Melting ice in the Arctic Ocean could yield new trade routes in international waters, reducing the shipping industry’s carbon footprint and weakening Russia’s control over trade routes through the Arctic, a study found.
Kenneth Wong, an education scholar at Brown, will assess whether a longstanding music enrichment program in Pawtucket is helping to close opportunity and education achievement gaps for low-income students of color.
More than 1,000 Brown staff convened on campus for a spirited day packed with workshops, tours, community impact projects and more at the 28th annual Staff Development Day — the first held in-person since 2019.
For the third year in a row, Brown’s annual shared reading initiative will convene incoming first-year students for rigorous discussions about the University’s landmark Slavery and Justice Report, first released in 2006.
Two recent Brown graduates who won community engagement awards from the Swearer Center spent years engaging with schools and teachers in Providence — now, they’re poised to take on careers in education.
Eight teams vied for $25,000 in seed funds and invaluable mentorship at the first-ever Digital Health Pitch Competition hosted by the Brown-Lifespan Center for Digital Health and Nelson Center for Entrepreneurship.
Each year, the Ceremony of Gratitude at the Warren Alpert Medical School pays tribute to the lives and generosity of those who volunteered to donate their bodies to enable medical education and research.
A new material developed at Brown University can respond to the presence of bacterial enzymes by releasing a cargo of therapeutic nanoparticles, which could prove particularly helpful in wound dressings.
By merging themes in dance and computer science, the course Choreorobotics 0101 is teaching the next generation of engineers how to create technology that minimizes harm and makes a positive impact on society.
With support from a $1.25 million grant from the Abrams Foundation, scholars at Brown are working with partners to collect personal stories that reveal how slavery and colonialism shaped societies across the globe.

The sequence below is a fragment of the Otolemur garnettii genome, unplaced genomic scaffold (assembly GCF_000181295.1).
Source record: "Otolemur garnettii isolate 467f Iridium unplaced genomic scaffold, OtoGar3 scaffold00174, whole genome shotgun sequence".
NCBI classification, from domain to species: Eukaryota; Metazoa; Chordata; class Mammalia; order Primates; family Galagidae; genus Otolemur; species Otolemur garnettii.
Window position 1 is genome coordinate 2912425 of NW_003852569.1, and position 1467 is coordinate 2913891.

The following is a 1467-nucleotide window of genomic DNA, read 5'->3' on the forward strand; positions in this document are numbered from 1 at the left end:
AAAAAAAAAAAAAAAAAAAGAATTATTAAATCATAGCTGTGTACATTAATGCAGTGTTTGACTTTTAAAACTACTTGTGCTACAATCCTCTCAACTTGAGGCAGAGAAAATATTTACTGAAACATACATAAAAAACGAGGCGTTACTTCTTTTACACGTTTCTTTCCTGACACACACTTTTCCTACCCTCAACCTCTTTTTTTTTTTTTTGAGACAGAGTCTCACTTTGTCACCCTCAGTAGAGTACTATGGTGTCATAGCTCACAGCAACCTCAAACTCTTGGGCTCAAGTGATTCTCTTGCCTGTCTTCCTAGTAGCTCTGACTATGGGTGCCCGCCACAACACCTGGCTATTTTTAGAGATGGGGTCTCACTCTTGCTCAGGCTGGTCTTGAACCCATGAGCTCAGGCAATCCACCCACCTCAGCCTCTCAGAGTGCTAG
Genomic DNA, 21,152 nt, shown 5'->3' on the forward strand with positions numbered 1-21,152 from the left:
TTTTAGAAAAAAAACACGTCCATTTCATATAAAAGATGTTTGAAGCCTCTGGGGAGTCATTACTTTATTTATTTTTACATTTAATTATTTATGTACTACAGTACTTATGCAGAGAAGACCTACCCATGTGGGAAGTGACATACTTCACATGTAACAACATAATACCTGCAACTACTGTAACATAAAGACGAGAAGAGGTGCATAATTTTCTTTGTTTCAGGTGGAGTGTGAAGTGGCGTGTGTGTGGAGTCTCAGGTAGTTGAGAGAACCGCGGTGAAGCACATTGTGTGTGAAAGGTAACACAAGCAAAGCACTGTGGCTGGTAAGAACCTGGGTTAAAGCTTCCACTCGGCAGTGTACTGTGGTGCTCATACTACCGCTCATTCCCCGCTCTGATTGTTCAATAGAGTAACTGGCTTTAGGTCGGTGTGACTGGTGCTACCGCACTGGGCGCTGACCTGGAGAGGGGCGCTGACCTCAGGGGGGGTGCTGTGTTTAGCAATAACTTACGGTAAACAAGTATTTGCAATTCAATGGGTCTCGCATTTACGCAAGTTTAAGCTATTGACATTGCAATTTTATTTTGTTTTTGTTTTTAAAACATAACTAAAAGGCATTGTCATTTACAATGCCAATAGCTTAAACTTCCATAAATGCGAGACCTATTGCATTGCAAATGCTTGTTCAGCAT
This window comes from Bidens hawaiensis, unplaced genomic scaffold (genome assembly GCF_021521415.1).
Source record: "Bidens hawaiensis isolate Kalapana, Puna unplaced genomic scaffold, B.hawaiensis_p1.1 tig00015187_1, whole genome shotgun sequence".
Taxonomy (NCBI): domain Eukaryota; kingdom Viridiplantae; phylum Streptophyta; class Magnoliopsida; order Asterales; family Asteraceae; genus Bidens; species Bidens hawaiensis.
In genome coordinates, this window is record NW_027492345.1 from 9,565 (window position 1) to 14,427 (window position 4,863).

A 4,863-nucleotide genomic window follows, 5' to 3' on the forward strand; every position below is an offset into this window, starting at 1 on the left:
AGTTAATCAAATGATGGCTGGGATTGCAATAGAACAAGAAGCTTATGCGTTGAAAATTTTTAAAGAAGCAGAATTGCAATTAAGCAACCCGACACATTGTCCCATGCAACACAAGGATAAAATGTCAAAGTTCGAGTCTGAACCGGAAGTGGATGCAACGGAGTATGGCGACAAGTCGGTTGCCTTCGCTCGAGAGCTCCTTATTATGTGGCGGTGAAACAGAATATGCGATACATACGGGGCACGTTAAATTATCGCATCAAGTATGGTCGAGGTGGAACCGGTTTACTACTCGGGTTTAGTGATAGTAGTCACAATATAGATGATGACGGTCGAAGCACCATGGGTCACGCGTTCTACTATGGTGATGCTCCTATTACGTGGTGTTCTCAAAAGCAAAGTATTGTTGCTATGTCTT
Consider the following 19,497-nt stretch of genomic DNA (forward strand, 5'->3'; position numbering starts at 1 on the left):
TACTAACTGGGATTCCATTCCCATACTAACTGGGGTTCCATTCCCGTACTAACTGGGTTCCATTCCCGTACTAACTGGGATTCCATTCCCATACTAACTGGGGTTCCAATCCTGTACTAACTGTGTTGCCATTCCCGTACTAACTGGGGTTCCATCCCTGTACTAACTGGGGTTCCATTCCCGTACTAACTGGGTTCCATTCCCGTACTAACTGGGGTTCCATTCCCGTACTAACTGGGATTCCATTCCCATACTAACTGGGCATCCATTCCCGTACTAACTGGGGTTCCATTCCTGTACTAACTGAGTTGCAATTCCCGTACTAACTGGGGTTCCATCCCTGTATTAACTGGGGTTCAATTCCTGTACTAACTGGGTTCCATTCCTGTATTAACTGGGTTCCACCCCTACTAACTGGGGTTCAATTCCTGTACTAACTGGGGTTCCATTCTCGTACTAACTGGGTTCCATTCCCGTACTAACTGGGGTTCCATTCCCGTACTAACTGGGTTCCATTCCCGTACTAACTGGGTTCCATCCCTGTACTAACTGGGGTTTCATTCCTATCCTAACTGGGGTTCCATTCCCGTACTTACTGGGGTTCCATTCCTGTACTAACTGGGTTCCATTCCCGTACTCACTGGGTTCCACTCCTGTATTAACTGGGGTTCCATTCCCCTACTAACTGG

The largest gift for international financial aid in University history, from alumni Aysha and Omar Shoman, will expand Brown’s ability to educate the most exceptional international students from all socioeconomic groups.
The $1.5 billion base budget includes deep investments in student financial aid and support for faculty and staff, balancing continued advancement in academic excellence with a focus on long-term financial sustainability.
During Commencement and Reunion Weekend, the University bestowed honorary degrees on U.S. House Speaker Nancy Pelosi, Dr. Seth Berkley of the Vaccine Alliance, recording artist Shaggy and six other accomplished leaders.
A weekend packed with graduation ceremonies and alumni reunions offered a return to normalcy and a chance to experience Commencement and Reunion in-person, for both first-timers and graduates from across generations.
Alumni who received their doctoral and master’s degrees in 2020 experienced Commencement and Reunion the way they’d long hoped to — across multiple days, in-person and surrounded by loved ones on College Hill.
Brown University welcomed back its 2020 graduates, who missed their in-person Commencement when COVID-19 arrived their senior year, for the full, traditional experience of Commencement and Reunion Weekend.
The name for the center, set to open in 2023, honors Brown Corporation member Frayda Lindemann and her late husband, George Lindemann Sr., a longtime University supporter, business executive and art collector.
The acknowledgment is part of a set of commitments aimed at building a better understanding of the relationship between the University community, Indigenous peoples of the region and the land on which Brown is situated.
Elizabeth Samuels, an assistant professor at the Warren Alpert Medical School, and medical student Aneeqah Naeem argued for federal action supporting harm reduction centers such as those authorized in Rhode Island.
The University will celebrate its Class of 2022 graduates, members of the Class of 2020 who missed their in-person Commencement experience due to the COVID-19 pandemic, and alumni from across the generations.
Mira Nikolova and Abdullah Shihipar, who respectively earned a Ph.D. and master’s from Brown in 2020, will return to campus to address their fellow alumni during a dedicated Commencement ceremony on Saturday, May 28.
Adriel Barrios-Anderson, who served as a student orator upon earning his bachelor’s degree from Brown in 2017, hopes to inspire newly minted M.D.s to feel confident about embracing the uncertainty of the future.
In keeping with a Brown tradition that dates back more than two and a half centuries, seniors Kaitlan Bui, Alexandra Ali Martínez and Michelle Liu will address their fellow graduates during Commencement 2022.
A new collection of drafts, notes and correspondence from playwright José Rivera gives scholars a window into one artist’s process and provides new perspective on the lived experiences of Latin Americans.
Over 15 years, more than 320 apprentices from Building Futures have trained at dozens of construction sites on Brown’s campus — providing them with the training they need to secure stable, well-paying careers.
Members of the Warren Alpert Medical School community, including graduates from classes ranging from 1972 to 2022, gathered to commemorate the history and look to the future of Rhode Island’s first and only medical school.
Frances Haugen told an audience of Brown students, faculty and staff that algorithms governing social media are the root of technology’s challenges — and that social media can be a positive force to keep people connected.